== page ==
The bean market took the lead from corn and continued its upward move as well.  It is interesting to note that if one looks at the Nov bean futures chart, it made a high on July 11th at $10.47 and made a new low on Aug 16th at $9.21.  Now, please keep in mind that it is quite normal for the markets to retrace 50% to 61.8% of a move before resuming the previous trend.  The market move lower during this period by the total of $1.26.  The normal retracement window is 50 to 61.8% of this move or 63 to 78 cents above the low of $9.21 before it turns around and again moves lower.  This represents the Nov futures window of $9.84 to $9.99.  On Friday, Nov beans closed at $9.85 ¼ or exactly a 50% retracement.  Isn’t it interesting how a normal barrier of resistance like $10.00 almost exactly matches the 61.8% retracement level of $9.99?  This is not by coincidence.  There are many traders at Chicago who are looking at the very same thing.  If you still have beans left to sell for harvest delivery, my best quest is that Nov beans will make a high between $985 and $10.00 before turning around and moving lower, and possibly significantly lower through harvest.  Please take advantage of this opportunity before it slips away.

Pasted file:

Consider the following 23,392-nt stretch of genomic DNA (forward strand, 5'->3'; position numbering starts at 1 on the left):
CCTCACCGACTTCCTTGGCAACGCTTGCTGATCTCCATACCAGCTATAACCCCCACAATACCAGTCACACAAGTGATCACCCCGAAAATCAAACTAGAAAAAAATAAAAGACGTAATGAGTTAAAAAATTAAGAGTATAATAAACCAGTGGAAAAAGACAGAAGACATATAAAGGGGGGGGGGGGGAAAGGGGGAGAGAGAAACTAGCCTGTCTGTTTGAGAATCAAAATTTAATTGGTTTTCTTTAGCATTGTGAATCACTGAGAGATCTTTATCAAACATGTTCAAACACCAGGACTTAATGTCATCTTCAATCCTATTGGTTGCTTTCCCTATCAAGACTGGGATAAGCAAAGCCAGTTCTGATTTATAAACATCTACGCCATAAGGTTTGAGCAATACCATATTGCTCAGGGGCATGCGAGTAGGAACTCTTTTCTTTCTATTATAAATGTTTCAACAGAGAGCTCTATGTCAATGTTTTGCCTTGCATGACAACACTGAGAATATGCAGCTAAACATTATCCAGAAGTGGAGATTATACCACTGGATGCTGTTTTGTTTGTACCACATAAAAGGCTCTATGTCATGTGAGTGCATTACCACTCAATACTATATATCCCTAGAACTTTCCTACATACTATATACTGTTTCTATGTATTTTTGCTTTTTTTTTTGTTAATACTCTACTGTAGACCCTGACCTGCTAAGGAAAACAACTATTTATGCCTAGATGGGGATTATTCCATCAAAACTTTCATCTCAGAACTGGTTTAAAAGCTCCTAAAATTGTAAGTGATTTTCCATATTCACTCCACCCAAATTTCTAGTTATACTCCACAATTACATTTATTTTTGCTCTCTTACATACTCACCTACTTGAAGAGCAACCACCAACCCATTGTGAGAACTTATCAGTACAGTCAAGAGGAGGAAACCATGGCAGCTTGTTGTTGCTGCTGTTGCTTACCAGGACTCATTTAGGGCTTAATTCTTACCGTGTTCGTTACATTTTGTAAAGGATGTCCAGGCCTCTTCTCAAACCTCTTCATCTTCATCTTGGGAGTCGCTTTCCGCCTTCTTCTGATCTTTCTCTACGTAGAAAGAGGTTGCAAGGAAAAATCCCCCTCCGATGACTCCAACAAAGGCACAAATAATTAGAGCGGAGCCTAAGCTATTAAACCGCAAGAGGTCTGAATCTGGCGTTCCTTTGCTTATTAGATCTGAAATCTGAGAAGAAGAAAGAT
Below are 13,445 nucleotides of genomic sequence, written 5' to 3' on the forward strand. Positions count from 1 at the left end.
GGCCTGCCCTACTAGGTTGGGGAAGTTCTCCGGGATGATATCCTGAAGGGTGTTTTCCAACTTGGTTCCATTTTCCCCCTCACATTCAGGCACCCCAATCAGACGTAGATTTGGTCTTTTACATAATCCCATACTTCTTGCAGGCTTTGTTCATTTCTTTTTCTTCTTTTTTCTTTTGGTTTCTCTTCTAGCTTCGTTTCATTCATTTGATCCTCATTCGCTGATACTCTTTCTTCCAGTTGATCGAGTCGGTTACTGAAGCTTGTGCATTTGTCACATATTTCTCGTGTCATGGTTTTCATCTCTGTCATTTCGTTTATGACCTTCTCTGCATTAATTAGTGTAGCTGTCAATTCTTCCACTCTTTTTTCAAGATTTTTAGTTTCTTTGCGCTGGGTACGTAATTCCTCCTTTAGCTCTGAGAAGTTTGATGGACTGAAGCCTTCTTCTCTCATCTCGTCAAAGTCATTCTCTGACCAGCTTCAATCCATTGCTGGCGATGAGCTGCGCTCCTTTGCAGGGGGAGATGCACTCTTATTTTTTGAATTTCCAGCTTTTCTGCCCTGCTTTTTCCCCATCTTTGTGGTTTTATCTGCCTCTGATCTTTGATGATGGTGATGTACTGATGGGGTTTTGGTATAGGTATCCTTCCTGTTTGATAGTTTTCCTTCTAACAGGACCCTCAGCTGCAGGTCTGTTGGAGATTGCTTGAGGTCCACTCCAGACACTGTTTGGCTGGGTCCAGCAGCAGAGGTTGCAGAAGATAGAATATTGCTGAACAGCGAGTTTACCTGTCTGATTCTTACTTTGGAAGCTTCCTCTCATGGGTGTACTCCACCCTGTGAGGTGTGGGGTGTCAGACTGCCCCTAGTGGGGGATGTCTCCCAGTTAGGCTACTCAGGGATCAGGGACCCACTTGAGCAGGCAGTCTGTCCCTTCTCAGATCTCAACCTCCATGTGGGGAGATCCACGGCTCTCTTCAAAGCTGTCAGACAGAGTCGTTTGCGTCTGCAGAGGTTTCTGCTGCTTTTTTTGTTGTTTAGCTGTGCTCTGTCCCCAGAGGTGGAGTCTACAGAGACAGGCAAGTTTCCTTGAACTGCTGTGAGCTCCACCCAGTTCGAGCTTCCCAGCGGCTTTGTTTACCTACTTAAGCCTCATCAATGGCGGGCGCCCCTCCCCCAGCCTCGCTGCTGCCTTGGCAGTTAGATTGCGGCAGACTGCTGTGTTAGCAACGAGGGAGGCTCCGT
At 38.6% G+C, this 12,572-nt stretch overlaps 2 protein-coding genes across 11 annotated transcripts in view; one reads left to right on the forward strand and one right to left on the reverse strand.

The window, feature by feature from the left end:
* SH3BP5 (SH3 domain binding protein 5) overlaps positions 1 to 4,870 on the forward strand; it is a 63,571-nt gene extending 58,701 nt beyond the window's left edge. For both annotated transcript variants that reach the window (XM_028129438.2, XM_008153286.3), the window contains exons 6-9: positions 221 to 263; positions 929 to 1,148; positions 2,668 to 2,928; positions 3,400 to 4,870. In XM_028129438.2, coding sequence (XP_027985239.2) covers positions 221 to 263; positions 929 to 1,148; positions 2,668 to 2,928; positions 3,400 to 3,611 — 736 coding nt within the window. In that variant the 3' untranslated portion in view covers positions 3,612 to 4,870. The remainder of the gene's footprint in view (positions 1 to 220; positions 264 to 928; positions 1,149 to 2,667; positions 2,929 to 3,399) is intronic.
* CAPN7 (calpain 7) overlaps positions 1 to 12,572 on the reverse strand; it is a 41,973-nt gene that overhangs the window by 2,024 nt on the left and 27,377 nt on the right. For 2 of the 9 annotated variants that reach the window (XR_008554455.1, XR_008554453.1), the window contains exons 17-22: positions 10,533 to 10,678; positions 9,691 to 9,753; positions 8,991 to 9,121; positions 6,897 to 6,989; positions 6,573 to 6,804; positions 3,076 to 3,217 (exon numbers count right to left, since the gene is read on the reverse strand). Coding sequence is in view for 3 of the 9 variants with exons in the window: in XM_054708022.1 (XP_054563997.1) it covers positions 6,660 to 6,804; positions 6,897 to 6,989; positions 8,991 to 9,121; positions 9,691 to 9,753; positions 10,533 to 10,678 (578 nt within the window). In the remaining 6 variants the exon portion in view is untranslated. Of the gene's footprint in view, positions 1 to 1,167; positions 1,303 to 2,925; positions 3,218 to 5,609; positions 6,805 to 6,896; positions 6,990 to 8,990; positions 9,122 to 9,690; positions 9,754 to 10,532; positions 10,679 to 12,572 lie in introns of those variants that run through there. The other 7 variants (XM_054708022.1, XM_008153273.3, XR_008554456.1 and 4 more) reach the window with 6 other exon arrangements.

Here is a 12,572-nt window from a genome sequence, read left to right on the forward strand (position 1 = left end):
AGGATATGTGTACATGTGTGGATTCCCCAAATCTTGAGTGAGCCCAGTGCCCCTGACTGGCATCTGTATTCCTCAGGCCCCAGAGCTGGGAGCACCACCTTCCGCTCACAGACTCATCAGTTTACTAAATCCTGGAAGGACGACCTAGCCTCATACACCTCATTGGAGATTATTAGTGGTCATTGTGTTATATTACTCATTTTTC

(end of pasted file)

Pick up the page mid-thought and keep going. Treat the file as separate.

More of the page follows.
As you deliver your grain into our CHS Larsen Co-op elevators this fall, please communicate with your drivers on what you wish to do with your grain when delivering.  At the elevator, the scale operator will need to know if you want to sell your grain, place it on an existing contract, place it in Delayed Price or Open Storage, or into Grain Bank if you are using it for feed.  It is critical that we know what to do with your grain BEFORE the truck leaves the elevator.  This will help to make sure there are no delays in processing your grain deliveries.  Unfortunately, if your truck leaves without telling us what to do with your grain, we will be forced to place your grain into Delayed Price and title will be lost.  Please avoid this mistake by communicating with your drivers or simply calling our office so we do not make a mistake on processing your grain shipments.  We greatly appreciate your help in this matter.